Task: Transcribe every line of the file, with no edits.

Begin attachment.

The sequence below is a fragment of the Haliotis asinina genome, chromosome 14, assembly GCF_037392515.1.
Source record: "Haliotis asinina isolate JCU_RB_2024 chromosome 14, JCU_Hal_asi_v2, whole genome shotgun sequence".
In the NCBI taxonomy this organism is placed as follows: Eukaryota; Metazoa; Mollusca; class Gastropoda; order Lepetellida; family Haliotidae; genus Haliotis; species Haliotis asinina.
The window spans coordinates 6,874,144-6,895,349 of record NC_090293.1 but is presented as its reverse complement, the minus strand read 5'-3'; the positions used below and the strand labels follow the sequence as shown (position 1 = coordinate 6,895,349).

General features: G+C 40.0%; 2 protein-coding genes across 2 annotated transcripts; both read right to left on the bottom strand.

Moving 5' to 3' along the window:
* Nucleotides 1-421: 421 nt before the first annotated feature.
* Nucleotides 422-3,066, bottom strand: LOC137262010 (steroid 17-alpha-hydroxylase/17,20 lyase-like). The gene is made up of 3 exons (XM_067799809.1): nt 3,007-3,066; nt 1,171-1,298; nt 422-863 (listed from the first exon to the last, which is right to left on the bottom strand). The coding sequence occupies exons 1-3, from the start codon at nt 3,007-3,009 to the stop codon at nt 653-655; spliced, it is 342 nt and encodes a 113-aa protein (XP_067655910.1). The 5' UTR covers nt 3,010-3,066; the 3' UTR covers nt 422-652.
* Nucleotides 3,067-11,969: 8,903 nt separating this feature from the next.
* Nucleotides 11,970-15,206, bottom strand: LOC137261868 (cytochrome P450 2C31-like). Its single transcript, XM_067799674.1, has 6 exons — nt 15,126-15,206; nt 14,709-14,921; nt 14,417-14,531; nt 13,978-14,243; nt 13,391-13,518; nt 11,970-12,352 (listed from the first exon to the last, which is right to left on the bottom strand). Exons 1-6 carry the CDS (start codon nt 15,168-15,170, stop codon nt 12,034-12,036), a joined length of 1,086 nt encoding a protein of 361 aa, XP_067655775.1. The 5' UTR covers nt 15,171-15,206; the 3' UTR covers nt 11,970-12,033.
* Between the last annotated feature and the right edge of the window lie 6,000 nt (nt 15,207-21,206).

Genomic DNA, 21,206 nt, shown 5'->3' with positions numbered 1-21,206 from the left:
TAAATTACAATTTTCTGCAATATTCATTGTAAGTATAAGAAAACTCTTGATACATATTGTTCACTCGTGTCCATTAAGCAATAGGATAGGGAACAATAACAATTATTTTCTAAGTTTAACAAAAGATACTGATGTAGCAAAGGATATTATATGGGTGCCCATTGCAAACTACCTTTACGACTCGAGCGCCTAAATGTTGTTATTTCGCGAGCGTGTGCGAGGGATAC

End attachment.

The sequence below is a fragment of the Haliotis asinina genome, chromosome 14, assembly GCF_037392515.1.
Source record: "Haliotis asinina isolate JCU_RB_2024 chromosome 14, JCU_Hal_asi_v2, whole genome shotgun sequence".
In the NCBI taxonomy this organism is placed as follows: Eukaryota; Metazoa; Mollusca; class Gastropoda; order Lepetellida; family Haliotidae; genus Haliotis; species Haliotis asinina.
The window spans coordinates 6,874,144-6,895,349 of record NC_090293.1 but is presented as its reverse complement, the minus strand read 5'-3'; the positions used below and the strand labels follow the sequence as shown (position 1 = coordinate 6,895,349).

General features: G+C 40.0%; 2 protein-coding genes across 2 annotated transcripts; both read right to left on the bottom strand.

Moving 5' to 3' along the window:
* Nucleotides 1-421: 421 nt before the first annotated feature.
* Nucleotides 422-3,066, bottom strand: LOC137262010 (steroid 17-alpha-hydroxylase/17,20 lyase-like). The gene is made up of 3 exons (XM_067799809.1): nt 3,007-3,066; nt 1,171-1,298; nt 422-863 (listed from the first exon to the last, which is right to left on the bottom strand). The coding sequence occupies exons 1-3, from the start codon at nt 3,007-3,009 to the stop codon at nt 653-655; spliced, it is 342 nt and encodes a 113-aa protein (XP_067655910.1). The 5' UTR covers nt 3,010-3,066; the 3' UTR covers nt 422-652.
* Nucleotides 3,067-11,969: 8,903 nt separating this feature from the next.
* Nucleotides 11,970-15,206, bottom strand: LOC137261868 (cytochrome P450 2C31-like). Its single transcript, XM_067799674.1, has 6 exons — nt 15,126-15,206; nt 14,709-14,921; nt 14,417-14,531; nt 13,978-14,243; nt 13,391-13,518; nt 11,970-12,352 (listed from the first exon to the last, which is right to left on the bottom strand). Exons 1-6 carry the CDS (start codon nt 15,168-15,170, stop codon nt 12,034-12,036), a joined length of 1,086 nt encoding a protein of 361 aa, XP_067655775.1. The 5' UTR covers nt 15,171-15,206; the 3' UTR covers nt 11,970-12,033.
* Between the last annotated feature and the right edge of the window lie 6,000 nt (nt 15,207-21,206).

Genomic DNA, 21,206 nt, shown 5'->3' with positions numbered 1-21,206 from the left:
TAAATTACAATTTTCTGCAATATTCATTGTAAGTATAAGAAAACTCTTGATACATATTGTTCACTCGTGTCCATTAAGCAATAGGATAGGGAACAATAACAATTATTTTCTAAGTTTAACAAAAGATACTGATGTAGCAAAGGATATTATATGGGTGCCCATTGCAAACTACCTTTACGACTCGAGCGCCTAAATGTTGTTATTTCGCGAGCGTGTGCGAGGGATAC